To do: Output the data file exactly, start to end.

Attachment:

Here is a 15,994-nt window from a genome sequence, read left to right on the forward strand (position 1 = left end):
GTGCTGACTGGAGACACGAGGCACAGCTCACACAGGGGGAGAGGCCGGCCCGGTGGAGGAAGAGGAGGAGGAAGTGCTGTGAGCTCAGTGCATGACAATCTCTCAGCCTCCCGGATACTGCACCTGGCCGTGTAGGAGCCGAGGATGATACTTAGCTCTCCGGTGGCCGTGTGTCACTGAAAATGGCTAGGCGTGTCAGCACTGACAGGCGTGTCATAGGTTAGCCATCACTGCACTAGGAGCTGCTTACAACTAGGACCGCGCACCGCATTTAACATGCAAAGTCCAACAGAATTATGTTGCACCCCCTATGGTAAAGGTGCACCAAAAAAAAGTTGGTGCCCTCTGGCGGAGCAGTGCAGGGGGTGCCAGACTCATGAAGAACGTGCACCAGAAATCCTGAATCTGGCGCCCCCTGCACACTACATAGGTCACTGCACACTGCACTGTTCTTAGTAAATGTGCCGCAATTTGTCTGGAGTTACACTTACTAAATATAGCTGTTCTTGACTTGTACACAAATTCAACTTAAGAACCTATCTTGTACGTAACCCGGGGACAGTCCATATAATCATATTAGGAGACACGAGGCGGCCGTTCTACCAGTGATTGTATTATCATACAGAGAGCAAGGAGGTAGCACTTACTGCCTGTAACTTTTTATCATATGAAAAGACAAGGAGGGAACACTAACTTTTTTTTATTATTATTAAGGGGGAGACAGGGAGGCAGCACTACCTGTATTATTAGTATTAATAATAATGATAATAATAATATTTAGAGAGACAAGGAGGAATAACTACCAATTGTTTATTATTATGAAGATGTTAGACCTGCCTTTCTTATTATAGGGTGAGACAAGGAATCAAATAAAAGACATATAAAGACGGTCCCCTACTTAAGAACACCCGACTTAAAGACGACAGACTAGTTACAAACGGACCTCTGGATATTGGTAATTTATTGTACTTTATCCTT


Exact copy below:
Here is a 15,994-nt window from a genome sequence, read left to right on the forward strand (position 1 = left end):
GTGCTGACTGGAGACACGAGGCACAGCTCACACAGGGGGAGAGGCCGGCCCGGTGGAGGAAGAGGAGGAGGAAGTGCTGTGAGCTCAGTGCATGACAATCTCTCAGCCTCCCGGATACTGCACCTGGCCGTGTAGGAGCCGAGGATGATACTTAGCTCTCCGGTGGCCGTGTGTCACTGAAAATGGCTAGGCGTGTCAGCACTGACAGGCGTGTCATAGGTTAGCCATCACTGCACTAGGAGCTGCTTACAACTAGGACCGCGCACCGCATTTAACATGCAAAGTCCAACAGAATTATGTTGCACCCCCTATGGTAAAGGTGCACCAAAAAAAAGTTGGTGCCCTCTGGCGGAGCAGTGCAGGGGGTGCCAGACTCATGAAGAACGTGCACCAGAAATCCTGAATCTGGCGCCCCCTGCACACTACATAGGTCACTGCACACTGCACTGTTCTTAGTAAATGTGCCGCAATTTGTCTGGAGTTACACTTACTAAATATAGCTGTTCTTGACTTGTACACAAATTCAACTTAAGAACCTATCTTGTACGTAACCCGGGGACAGTCCATATAATCATATTAGGAGACACGAGGCGGCCGTTCTACCAGTGATTGTATTATCATACAGAGAGCAAGGAGGTAGCACTTACTGCCTGTAACTTTTTATCATATGAAAAGACAAGGAGGGAACACTAACTTTTTTTTATTATTATTAAGGGGGAGACAGGGAGGCAGCACTACCTGTATTATTAGTATTAATAATAATGATAATAATAATATTTAGAGAGACAAGGAGGAATAACTACCAATTGTTTATTATTATGAAGATGTTAGACCTGCCTTTCTTATTATAGGGTGAGACAAGGAATCAAATAAAAGACATATAAAGACGGTCCCCTACTTAAGAACACCCGACTTAAAGACGACAGACTAGTTACAAACGGACCTCTGGATATTGGTAATTTATTGTACTTTATCCTT